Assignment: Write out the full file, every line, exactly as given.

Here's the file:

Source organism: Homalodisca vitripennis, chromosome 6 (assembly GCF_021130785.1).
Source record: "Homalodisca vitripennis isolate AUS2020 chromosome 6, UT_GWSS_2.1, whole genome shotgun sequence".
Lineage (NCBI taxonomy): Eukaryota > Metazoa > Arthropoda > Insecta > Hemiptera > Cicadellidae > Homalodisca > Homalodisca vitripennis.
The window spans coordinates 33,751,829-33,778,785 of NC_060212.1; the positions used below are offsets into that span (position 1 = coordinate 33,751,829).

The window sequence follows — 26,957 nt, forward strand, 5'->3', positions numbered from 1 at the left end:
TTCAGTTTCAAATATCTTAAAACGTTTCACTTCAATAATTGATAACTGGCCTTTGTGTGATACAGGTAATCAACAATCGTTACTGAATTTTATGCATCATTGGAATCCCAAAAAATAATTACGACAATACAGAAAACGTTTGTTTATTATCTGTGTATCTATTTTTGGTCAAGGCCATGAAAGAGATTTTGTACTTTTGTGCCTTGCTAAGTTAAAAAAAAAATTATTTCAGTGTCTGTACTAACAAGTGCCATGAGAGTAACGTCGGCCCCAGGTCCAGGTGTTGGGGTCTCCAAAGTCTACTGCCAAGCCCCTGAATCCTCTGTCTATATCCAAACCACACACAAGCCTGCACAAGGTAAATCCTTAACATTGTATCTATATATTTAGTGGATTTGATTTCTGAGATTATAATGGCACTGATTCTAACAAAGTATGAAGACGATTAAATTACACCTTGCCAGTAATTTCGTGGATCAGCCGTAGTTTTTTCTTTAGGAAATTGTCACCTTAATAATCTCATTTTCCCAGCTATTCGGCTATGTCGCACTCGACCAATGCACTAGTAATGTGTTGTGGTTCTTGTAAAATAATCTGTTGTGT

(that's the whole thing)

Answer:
Source organism: Homalodisca vitripennis, chromosome 6 (assembly GCF_021130785.1).
Source record: "Homalodisca vitripennis isolate AUS2020 chromosome 6, UT_GWSS_2.1, whole genome shotgun sequence".
Lineage (NCBI taxonomy): Eukaryota > Metazoa > Arthropoda > Insecta > Hemiptera > Cicadellidae > Homalodisca > Homalodisca vitripennis.
The window spans coordinates 33,751,829-33,778,785 of NC_060212.1; the positions used below are offsets into that span (position 1 = coordinate 33,751,829).

The window sequence follows — 26,957 nt, forward strand, 5'->3', positions numbered from 1 at the left end:
TTCAGTTTCAAATATCTTAAAACGTTTCACTTCAATAATTGATAACTGGCCTTTGTGTGATACAGGTAATCAACAATCGTTACTGAATTTTATGCATCATTGGAATCCCAAAAAATAATTACGACAATACAGAAAACGTTTGTTTATTATCTGTGTATCTATTTTTGGTCAAGGCCATGAAAGAGATTTTGTACTTTTGTGCCTTGCTAAGTTAAAAAAAAAATTATTTCAGTGTCTGTACTAACAAGTGCCATGAGAGTAACGTCGGCCCCAGGTCCAGGTGTTGGGGTCTCCAAAGTCTACTGCCAAGCCCCTGAATCCTCTGTCTATATCCAAACCACACACAAGCCTGCACAAGGTAAATCCTTAACATTGTATCTATATATTTAGTGGATTTGATTTCTGAGATTATAATGGCACTGATTCTAACAAAGTATGAAGACGATTAAATTACACCTTGCCAGTAATTTCGTGGATCAGCCGTAGTTTTTTCTTTAGGAAATTGTCACCTTAATAATCTCATTTTCCCAGCTATTCGGCTATGTCGCACTCGACCAATGCACTAGTAATGTGTTGTGGTTCTTGTAAAATAATCTGTTGTGT